Oscar does have a hidey-hole of some sort which I've not been able to find, so when he wasn't present last night as I went to bed and I'd done a cursory search, I thought he was being stubborn and was in it. But this morning, when his food had not been touched, I began a room by room search.

Last evening, we had installed a new dehumidifier in the basement. Tuxedo had had basement adventures before, but as Oscar has shown no interest in the basement, and Tux was asleep in the den, we might have been a bit lax about the door. So, since all the screens were intact, that was the logical place for him to be. Except I'd called to him last night there. And again this morning. And I'd used a flashlight to check out the dark corners of our pier and beam house. No Oscar.

A last ditch attempt, and crying like a fishwife, I went back into the basement. Suddenly there was a meow and out he popped! He'd been in the dark and without food or water for well over 12 hours. I can't say I felt sorry for him. I'd given him his chances and he could always have come to the door and squalled.

He knew I was miffed and for the next hour, he tried to make up to me, twining about my legs and following me around. I've forgiven him and I hope he's learned his lesson about dark places. In the meantime, if we're in the basement, the door will have to be closed.

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Wednesday, April 20, 2016

Weather-ing a book: A Round Robin post

At every writer’s conference, there’s bound to be a workshop on Setting as Character. Gothic house, Bahamian beach, big city, small town… each calls for a different cast of “human” characters and situations. But does the weather influence the book as well?

I think so. I quit reading a popular mystery author when I realized after 5 or 6 books that each of her stories was set in the dreary autumn with a too-hopeless-to-be-helped heroine. It made me consider more closely not only my type of heroine (I need women who can save themselves but aren’t too proud to accept help), but also the weather. And here I had to pull up short, because I was writing nothing but August.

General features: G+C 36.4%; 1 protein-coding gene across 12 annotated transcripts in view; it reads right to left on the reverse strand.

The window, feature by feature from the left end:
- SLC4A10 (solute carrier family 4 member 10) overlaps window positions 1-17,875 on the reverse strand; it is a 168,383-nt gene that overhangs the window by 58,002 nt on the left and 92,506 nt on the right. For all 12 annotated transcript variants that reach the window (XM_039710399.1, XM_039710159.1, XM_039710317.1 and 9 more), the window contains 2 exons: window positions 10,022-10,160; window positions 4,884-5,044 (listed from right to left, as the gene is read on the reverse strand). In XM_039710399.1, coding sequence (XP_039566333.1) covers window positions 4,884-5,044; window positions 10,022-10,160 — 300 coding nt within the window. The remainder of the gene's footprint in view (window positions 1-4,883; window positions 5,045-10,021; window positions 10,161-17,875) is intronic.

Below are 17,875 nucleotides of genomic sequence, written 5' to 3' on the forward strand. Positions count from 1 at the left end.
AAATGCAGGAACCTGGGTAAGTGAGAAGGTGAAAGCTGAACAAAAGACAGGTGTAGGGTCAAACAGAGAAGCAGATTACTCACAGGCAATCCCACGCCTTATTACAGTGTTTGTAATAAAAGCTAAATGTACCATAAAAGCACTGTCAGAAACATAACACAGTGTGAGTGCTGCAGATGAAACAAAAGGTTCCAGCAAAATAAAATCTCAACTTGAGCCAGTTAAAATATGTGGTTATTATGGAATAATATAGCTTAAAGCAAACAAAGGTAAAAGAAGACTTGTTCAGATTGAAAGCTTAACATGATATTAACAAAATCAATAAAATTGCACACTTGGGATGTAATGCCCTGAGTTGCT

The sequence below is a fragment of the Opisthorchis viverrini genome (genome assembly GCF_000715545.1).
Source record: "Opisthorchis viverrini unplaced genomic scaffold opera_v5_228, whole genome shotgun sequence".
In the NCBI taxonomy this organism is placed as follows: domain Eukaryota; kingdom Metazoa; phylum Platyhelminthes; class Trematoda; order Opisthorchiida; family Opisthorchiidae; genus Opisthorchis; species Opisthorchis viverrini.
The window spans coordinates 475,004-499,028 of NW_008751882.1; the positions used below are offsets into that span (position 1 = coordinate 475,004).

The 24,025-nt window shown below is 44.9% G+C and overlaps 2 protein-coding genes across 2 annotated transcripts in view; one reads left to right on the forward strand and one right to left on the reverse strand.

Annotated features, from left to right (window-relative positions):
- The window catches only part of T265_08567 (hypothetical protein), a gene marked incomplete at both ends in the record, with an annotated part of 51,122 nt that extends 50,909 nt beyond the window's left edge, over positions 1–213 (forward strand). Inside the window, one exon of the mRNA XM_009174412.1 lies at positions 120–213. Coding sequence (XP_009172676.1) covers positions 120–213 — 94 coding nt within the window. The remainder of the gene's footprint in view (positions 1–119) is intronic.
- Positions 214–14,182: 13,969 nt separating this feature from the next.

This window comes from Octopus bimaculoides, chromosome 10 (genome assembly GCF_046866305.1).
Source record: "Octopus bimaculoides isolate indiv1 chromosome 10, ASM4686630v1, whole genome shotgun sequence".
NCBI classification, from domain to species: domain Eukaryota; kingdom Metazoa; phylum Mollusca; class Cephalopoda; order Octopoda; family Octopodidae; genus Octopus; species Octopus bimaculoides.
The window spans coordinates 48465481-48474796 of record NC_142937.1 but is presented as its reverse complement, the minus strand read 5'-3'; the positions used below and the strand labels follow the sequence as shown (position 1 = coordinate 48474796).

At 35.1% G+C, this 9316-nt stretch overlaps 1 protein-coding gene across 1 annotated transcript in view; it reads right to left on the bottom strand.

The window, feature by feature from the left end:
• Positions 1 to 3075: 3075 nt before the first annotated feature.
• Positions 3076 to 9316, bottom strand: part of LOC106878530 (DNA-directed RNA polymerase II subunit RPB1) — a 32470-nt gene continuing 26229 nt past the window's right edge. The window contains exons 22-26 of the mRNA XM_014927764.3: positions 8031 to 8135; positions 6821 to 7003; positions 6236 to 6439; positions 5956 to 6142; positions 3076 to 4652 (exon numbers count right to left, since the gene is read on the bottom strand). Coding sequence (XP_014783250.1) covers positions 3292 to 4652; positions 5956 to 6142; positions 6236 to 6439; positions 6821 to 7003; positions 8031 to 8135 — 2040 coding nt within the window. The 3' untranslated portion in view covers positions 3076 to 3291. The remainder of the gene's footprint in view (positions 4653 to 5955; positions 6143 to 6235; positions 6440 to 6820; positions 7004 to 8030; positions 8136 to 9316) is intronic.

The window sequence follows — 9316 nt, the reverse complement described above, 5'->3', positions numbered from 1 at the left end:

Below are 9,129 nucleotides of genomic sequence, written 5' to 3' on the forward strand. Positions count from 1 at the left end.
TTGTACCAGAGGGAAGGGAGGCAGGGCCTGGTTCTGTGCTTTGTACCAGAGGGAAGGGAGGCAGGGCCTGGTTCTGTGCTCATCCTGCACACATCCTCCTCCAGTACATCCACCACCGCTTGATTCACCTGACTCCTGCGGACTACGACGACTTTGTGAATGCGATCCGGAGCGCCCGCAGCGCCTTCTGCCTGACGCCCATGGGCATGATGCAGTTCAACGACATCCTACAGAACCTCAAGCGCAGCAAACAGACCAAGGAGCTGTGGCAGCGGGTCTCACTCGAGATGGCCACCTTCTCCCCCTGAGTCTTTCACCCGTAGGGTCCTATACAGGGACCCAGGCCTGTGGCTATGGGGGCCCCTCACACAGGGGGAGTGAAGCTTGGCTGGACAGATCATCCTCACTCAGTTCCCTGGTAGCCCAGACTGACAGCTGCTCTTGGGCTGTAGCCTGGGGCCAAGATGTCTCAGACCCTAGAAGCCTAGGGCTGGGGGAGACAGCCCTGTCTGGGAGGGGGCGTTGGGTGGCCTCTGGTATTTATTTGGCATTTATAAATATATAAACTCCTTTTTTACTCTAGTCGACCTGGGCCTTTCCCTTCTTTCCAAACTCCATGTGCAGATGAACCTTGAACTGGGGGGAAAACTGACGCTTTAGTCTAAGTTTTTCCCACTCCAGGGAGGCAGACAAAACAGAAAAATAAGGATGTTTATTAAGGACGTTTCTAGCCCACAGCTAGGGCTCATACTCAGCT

August in Texas usually. Not only is it my birthday month, August in Texas has its own characteristics. With few exceptions, it’s wearyingly hot and dry. Not just a little hot, but over 100 degrees hot. Humid, but no rain. It creates a certain atmosphere of lassitude. Everyone is just waiting for that first gust of autumn air, usually mid-September and then snatched away until October. But the September peek at fall gives us hope. But we don’t have that hope in August.

I had already set a few books in August in Texas. It was time to try a different time of year if not a different place. Spring break in Florida. Autumn in Maine. Fall and spring in Texas. August—but in Hawaii!

To see how other authors handle the weather, please check out the following Round Robin members:

Skye Taylor
Rachael Kosinski
Beverley Bateman
Connie Vines
Anne Stenhouse
Helena Fairfax
Judith Copek
Dr. Bob Rich
Victoria Chatham
Rhobin Courtright

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Tuesday, March 29, 2016

T's Trial now available for iBooks and Nook

The subject line says it all. T's Trial, Book One in the Bone Cold--Alive series, is now available for iBooks and Nook as well as Kindle.

T's Trial had several iterations. Originally, I entitled it Heaven on a Kitestring and it was a Romance Writers of America Golden Heart finalist for unpublished works in Long Contemporary. Alas, it didn't win the category. Once it was published electronically, the title was Lyla's Song. When I took my rights back and re-edited it, I decided to title all of the books in the series from the hero's point of view. Hence, T's Trial, C's Comeuppance, Tib's Temptation, Ron's Run, Ian's Image, and Bo's Beauty.

Check it out!